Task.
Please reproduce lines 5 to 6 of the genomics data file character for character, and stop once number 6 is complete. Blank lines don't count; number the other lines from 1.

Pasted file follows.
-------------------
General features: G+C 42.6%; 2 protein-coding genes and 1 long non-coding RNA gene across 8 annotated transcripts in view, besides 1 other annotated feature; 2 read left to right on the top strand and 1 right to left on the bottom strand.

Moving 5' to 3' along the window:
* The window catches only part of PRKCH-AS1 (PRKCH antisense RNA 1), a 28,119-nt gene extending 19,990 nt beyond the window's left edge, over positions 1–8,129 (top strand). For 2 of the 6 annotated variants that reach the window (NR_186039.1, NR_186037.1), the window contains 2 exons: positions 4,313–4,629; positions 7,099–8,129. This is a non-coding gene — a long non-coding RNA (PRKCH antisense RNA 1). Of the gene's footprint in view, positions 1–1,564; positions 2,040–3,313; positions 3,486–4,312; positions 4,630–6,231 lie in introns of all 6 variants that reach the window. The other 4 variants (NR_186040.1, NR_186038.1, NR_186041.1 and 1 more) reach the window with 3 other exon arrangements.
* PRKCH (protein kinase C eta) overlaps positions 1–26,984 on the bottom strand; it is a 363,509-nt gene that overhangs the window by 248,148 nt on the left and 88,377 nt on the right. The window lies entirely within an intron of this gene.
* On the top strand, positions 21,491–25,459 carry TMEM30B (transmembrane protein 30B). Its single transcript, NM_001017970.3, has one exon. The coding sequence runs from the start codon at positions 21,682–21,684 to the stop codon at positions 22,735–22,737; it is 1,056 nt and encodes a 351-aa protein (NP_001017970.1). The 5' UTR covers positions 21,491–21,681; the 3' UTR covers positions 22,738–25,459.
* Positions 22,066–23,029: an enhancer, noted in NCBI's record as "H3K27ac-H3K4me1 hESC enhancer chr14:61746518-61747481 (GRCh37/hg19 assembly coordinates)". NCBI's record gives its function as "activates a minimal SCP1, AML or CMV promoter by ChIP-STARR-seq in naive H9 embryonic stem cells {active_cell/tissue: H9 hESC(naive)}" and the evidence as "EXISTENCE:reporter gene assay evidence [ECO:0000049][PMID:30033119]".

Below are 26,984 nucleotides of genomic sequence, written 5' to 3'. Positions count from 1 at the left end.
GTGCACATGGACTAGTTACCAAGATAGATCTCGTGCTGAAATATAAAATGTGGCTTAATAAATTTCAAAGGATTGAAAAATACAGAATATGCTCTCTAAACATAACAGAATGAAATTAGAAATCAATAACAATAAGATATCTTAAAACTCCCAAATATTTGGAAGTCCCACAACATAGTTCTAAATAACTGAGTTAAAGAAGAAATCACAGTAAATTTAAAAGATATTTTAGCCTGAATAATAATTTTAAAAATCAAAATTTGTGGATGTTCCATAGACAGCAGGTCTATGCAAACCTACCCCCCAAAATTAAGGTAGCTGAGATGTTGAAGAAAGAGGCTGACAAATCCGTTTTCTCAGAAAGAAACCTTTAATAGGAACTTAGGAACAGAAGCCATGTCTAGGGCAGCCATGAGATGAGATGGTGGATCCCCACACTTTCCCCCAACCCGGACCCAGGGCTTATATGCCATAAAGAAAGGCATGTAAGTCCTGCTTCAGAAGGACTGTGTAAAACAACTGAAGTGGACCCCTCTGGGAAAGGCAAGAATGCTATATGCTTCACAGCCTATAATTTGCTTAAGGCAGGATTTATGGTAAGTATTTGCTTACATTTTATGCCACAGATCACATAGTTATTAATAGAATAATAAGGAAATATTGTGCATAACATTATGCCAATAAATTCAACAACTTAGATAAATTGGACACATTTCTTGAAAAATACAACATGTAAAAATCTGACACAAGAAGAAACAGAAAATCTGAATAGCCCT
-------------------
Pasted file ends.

* On the top strand, positions 21,491–25,459 carry TMEM30B (transmembrane protein 30B). Its single transcript, NM_001017970.3, has one exon. The coding sequence runs from the start codon at positions 21,682–21,684 to the stop codon at positions 22,735–22,737; it is 1,056 nt and encodes a 351-aa protein (NP_001017970.1). The 5' UTR covers positions 21,491–21,681; the 3' UTR covers positions 22,738–25,459.
* Positions 22,066–23,029: an enhancer, noted in NCBI's record as "H3K27ac-H3K4me1 hESC enhancer chr14:61746518-61747481 (GRCh37/hg19 assembly coordinates)". NCBI's record gives its function as "activates a minimal SCP1, AML or CMV promoter by ChIP-STARR-seq in naive H9 embryonic stem cells {active_cell/tissue: H9 hESC(naive)}" and the evidence as "EXISTENCE:reporter gene assay evidence [ECO:0000049][PMID:30033119]".